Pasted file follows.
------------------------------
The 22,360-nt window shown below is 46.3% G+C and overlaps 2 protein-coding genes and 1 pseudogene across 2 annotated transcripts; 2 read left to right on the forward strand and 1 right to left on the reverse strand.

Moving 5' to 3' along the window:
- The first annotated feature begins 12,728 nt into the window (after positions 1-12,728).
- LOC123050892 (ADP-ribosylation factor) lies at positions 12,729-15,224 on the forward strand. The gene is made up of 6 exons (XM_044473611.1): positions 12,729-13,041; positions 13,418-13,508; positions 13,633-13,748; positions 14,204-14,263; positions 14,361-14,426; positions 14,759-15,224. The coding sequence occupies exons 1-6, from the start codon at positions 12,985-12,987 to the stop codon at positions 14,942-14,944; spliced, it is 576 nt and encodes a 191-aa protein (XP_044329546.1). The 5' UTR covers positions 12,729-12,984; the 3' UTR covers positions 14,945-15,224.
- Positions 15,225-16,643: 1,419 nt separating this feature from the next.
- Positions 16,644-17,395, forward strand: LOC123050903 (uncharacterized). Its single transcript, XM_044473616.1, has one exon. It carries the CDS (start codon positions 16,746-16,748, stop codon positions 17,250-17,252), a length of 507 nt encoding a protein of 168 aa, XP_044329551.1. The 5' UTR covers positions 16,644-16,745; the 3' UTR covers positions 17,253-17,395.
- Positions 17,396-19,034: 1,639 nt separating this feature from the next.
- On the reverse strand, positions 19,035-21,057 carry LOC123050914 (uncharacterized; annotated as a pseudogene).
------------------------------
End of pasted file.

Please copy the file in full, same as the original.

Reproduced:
The 22,360-nt window shown below is 46.3% G+C and overlaps 2 protein-coding genes and 1 pseudogene across 2 annotated transcripts; 2 read left to right on the forward strand and 1 right to left on the reverse strand.

Moving 5' to 3' along the window:
- The first annotated feature begins 12,728 nt into the window (after positions 1-12,728).
- LOC123050892 (ADP-ribosylation factor) lies at positions 12,729-15,224 on the forward strand. The gene is made up of 6 exons (XM_044473611.1): positions 12,729-13,041; positions 13,418-13,508; positions 13,633-13,748; positions 14,204-14,263; positions 14,361-14,426; positions 14,759-15,224. The coding sequence occupies exons 1-6, from the start codon at positions 12,985-12,987 to the stop codon at positions 14,942-14,944; spliced, it is 576 nt and encodes a 191-aa protein (XP_044329546.1). The 5' UTR covers positions 12,729-12,984; the 3' UTR covers positions 14,945-15,224.
- Positions 15,225-16,643: 1,419 nt separating this feature from the next.
- Positions 16,644-17,395, forward strand: LOC123050903 (uncharacterized). Its single transcript, XM_044473616.1, has one exon. It carries the CDS (start codon positions 16,746-16,748, stop codon positions 17,250-17,252), a length of 507 nt encoding a protein of 168 aa, XP_044329551.1. The 5' UTR covers positions 16,644-16,745; the 3' UTR covers positions 17,253-17,395.
- Positions 17,396-19,034: 1,639 nt separating this feature from the next.
- On the reverse strand, positions 19,035-21,057 carry LOC123050914 (uncharacterized; annotated as a pseudogene).